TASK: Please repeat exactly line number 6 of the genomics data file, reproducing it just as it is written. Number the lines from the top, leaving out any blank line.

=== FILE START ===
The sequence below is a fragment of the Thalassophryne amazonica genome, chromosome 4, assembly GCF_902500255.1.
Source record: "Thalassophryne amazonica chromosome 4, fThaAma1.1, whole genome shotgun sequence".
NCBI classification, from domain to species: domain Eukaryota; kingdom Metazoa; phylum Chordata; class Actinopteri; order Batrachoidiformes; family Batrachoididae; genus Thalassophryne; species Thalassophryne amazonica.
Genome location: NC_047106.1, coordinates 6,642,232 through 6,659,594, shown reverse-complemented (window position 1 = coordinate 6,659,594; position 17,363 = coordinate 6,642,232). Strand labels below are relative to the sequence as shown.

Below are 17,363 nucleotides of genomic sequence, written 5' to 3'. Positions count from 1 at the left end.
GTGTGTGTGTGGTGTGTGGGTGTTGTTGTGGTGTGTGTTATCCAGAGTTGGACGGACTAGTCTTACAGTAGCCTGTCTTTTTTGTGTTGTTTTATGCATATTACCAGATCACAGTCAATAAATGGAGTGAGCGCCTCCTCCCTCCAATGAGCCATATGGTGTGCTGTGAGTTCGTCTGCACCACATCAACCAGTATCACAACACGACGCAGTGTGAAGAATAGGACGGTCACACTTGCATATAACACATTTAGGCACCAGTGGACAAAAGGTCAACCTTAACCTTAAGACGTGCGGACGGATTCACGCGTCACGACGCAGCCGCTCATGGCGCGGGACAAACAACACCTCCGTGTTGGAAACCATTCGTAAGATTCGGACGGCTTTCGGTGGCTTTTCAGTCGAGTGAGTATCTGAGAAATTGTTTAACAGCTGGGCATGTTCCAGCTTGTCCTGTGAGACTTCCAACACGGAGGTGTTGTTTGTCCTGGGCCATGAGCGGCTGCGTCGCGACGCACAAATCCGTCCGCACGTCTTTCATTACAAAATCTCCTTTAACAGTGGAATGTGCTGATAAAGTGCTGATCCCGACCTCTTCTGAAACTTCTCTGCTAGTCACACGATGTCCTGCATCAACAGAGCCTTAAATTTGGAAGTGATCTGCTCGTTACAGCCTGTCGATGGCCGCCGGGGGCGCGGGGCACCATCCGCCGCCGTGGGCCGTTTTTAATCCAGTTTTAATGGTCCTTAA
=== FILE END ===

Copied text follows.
GTGTGTGTGTGGTGTGTGGGTGTTGTTGTGGTGTGTGTTATCCAGAGTTGGACGGACTAGTCTTACAGTAGCCTGTCTTTTTTGTGTTGTTTTATGCATATTACCAGATCACAGTCAATAAATGGAGTGAGCGCCTCCTCCCTCCAATGAGCCATATGGTGTGCTGTGAGTTCGTCTGCACCACATCAACCAGTATCACAACACGACGCAGTGTGAAGAATAGGACGGTCACACTTGCATATAACACATTTAGGCACCAGTGGACAAAAGGTCAACCTTAACCTTAAGACGTGCGGACGGATTCACGCGTCACGACGCAGCCGCTCATGGCGCGGGACAAACAACACCTCCGTGTTGGAAACCATTCGTAAGATTCGGACGGCTTTCGGTGGCTTTTCAGTCGAGTGAGTATCTGAGAAATTGTTTAACAGCTGGGCATGTTCCAGCTTGTCCTGTGAGACTTCCAACACGGAGGTGTTGTTTGTCCTGGGCCATGAGCGGCTGCGTCGCGACGCACAAATCCGTCCGCACGTCTTTCATTACAAAATCTCCTTTAACAGTGGAATGTGCTGATAAAGTGCTGATCCCGACCTCTTCTGAAACTTCTCTGCTAGTCACACGATGTCCTGCATCAACAGAGCCTTAAATTTGGAAGTGATCTGCTCGTTACAGCCTGTCGATGGCCGCCGGGGGCGCGGGGCACCATCCGCCGCCGTGGGCCGTTTTTAATCCAGTTTTAATGGTCCTTAA